An Ironical Melancholic

Henrik Pontoppidan (1857-1943) is a monument in Danish literature. He is a classic. His three great novels, The Promised Land, Lucky Peter, and The Kingdom of the Dead are panoramic pictures of a half century of Danish society. His main characters – minister Emanuel Hansted, engineer Peter Sidenius and landowner Torben Dihmer – describe a smoothly rising arc of human decline and hard-won inner triumphs.

Henrik Pontoppidan, a minister's son, was a ironical melancholic whose divided emotions acted as marrow in his bone-hard view of the Danes. Pontoppidan had stamped his countrymen as constrained, mole-like people long before the Jante Law. He found them a people without "the adventurous courage to desire their own divine nakedness"; a people of "pure Sideniuses" with all the weaknesses of Peter Sidenius. However, in Pontoppidan's writings, Sidenius was a disguise for the author himself and he knew very well that he was tarred with the same brush.

Like his younger contemporary, the French André Gide, he reacted against his strictly orthodox Christian upbringing. Also like Gide, he never cut himself off from the values and paradoxical realities he had, "taken in with his mother's milk."

Growing up in the home of a minister gave Pontoppidan the feeling of being outside of and above the surrounding society. Already as a 15-year-old he founded and, with self-confident authority, led a little private discussion and drinking club of private school students in his east Jutland childhood town of Randers. He himself wrote the minutes in the miraculously preserved club registry. In the club journal a class comrade's description of him included this: "The strangest character trait is a mixture of cheerfulness and melancholy that often overwhelms him. In that case he is very dark and uncommunicative towards others and likes solitude and silence best. When the melancholy passes, he is cheerful and friendly once again."

Pontoppidan held on to his somber characteristics with the same permanence that legal zealot Hoeck held on to his arrogance and his wife her vanity. Hoeck is a Sidenius on his mother's side and Lucky Peter is one on his father's side. Pontoppidan believed strongly that personality traits were hereditary, both in individuals and in a whole populace like the Danes.

Henrik Pontoppidan was a seminal author in a time of historic and cultural upheaval. He had one foot in each camp while trying above all to keep a cool head. He blazed with a desire to comprehend the deepest secrets in human life and every fiber of his writing reflected that bonfire. He regarded himself as "a foot soldier in the eternal battle for human liberation", but he never recognized any General. His irony and his melancholy prohibited that.

In his youth he was the poet of protest. Protest damned Emanuel Hansted, but caused Happy-Per's resignation. In The Kingdom of the Dead, resignation turned into suffering. Irony—which was youth's defense against rawness—took off and perhaps melancholy got the upper hand. The 60-year-old Nobel Prize recipient said to a youth culture he found too materialistic, "To live is to suffer. It is not just for pleasure that we populate the land." However, pride and severity remained, as facets in a polished diamond. To the end it reflected a nation's history and today it serves as an almost inexhaustible source of insights into Danish thoughts and sentiments of the time.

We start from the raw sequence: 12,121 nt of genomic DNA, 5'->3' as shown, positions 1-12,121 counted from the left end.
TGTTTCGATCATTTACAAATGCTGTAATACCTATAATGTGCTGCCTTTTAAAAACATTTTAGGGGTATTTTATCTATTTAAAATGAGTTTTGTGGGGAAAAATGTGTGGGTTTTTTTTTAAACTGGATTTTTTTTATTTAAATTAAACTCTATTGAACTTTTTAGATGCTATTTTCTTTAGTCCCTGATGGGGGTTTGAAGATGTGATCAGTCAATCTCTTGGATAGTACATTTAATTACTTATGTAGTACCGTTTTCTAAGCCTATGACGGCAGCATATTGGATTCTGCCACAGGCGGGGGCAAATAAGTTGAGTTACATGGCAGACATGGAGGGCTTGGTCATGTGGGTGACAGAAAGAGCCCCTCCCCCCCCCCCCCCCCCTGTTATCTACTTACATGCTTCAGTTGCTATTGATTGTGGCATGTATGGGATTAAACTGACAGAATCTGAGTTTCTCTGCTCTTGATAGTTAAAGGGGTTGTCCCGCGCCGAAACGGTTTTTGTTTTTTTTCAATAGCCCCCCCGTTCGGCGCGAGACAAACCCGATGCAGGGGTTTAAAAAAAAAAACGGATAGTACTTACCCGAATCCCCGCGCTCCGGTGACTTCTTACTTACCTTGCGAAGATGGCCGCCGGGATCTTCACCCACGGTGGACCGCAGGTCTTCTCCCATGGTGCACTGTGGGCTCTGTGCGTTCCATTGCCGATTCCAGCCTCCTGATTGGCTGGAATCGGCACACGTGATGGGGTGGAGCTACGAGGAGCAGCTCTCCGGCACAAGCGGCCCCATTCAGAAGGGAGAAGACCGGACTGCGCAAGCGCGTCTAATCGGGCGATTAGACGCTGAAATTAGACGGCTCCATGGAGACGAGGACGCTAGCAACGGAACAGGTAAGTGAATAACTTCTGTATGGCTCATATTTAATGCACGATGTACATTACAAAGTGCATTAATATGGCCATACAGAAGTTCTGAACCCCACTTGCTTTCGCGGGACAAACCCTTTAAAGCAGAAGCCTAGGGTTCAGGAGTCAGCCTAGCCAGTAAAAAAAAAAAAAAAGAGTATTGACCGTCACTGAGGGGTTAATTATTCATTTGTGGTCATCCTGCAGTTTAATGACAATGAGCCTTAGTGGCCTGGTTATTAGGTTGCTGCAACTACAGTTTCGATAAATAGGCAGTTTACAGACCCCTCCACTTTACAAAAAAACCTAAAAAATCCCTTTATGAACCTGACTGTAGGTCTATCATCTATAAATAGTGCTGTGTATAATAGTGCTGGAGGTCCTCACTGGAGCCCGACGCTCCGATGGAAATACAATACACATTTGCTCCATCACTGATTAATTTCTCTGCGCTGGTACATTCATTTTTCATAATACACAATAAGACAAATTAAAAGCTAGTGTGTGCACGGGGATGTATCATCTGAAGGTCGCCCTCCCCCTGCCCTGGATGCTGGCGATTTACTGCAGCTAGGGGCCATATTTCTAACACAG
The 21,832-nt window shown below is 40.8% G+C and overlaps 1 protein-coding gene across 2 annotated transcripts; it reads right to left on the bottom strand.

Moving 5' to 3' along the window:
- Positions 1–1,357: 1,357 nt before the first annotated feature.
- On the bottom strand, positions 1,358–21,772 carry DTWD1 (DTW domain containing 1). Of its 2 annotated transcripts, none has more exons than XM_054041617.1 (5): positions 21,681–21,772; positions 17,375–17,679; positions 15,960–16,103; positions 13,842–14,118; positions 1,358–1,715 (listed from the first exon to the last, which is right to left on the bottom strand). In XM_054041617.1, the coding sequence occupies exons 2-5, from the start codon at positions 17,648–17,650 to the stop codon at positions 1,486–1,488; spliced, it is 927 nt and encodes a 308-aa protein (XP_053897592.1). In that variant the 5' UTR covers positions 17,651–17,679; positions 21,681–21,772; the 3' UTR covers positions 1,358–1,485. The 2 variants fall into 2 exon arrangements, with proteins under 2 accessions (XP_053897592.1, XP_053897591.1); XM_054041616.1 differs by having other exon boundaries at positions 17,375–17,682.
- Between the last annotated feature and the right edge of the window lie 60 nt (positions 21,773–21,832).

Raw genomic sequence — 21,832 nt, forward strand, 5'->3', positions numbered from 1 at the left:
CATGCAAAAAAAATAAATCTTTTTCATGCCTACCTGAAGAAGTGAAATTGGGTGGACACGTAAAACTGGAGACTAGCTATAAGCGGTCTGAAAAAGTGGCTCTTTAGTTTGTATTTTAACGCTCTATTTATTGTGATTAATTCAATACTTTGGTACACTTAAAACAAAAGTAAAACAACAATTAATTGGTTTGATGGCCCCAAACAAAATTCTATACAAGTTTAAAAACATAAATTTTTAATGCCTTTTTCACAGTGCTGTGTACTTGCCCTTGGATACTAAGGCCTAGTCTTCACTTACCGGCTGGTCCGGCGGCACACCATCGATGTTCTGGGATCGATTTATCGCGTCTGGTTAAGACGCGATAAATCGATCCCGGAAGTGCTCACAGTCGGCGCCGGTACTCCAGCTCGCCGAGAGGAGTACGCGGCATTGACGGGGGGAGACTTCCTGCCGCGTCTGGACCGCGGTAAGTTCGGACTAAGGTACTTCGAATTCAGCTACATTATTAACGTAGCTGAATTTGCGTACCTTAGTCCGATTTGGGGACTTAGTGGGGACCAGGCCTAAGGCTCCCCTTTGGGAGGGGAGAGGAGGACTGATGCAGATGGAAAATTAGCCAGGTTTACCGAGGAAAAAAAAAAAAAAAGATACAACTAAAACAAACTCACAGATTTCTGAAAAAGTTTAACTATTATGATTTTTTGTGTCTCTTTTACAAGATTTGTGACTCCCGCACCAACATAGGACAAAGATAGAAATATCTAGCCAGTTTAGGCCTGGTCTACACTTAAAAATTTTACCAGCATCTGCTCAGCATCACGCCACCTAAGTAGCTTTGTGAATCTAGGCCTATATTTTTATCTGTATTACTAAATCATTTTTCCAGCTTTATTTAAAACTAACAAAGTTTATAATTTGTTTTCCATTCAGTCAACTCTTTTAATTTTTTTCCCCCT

If anyone yearns for intimacy in the large, panoramic body of works, they just have to go to Burgomaster Hoeck and His Wife, one of Pontoppidan's so-called "minor novels." Few other of Pontoppidan's texts gets so deep under the skin in a psychological dissection of the characters than this dramatically simple tale of a marriage and its impossibilities. One would have to be a dogmatic feminist not to be able to see the situation from the husband's side as well – even though circumstances make him into the executioner. The subtitle A Double Portrait has a double meaning. It describes both the portrait of a couple and each of their portraits or comprehensions of the other. As in Kurosawa's film Rashomon, Demon's Gate, we get the same story told several times by each of its narrators. A third narrator, the Burgomaster's wife's expatriate sister, mixes in with a viewpoint that must not be confused with the author's. He seems most concerned with the tragic inevitability of his story and he really makes it hurt. It is a story as hopeless as Dante's Inferno.

The only hopeful note is that Pontoppidan lets the story take place in 1883, a score of years before it was written. The dinner table discussion between the Burgomaster and his sister-in-law reflects a time when women's liberation—led in Denmark by George Brandes, who had his own dishonest intentions in the matter—was still small, but about to make itself felt. Marriage in its patriarchal form at the turn of the century was the subject of Pontoppidan's cheerfully sanguine treatise, The Ideal Home, which suggested the establishment of the matriarchy and the liberation of love. In Burgomaster Hoeck and His Wife he argues persuasively for what one should avoid in such a relationship form. Without the cruelly executed responsibility for his daughter, Ingrid, the Burgomaster probably would have divorced.

The story is not outmoded a hundred years later. Today we still succumb and permit ourselves to commit mental cruelty the magnitude of which we, tragically, can't even conceive. The words of poet, Viggo Stuckenberg—whom Pontoppidan admired warmly—written from his own raw experience, still apply. "That two who love each other can each other wound / More than bitter foes who seek vengeance all the world around."

Pontoppidan's tale still causes pain.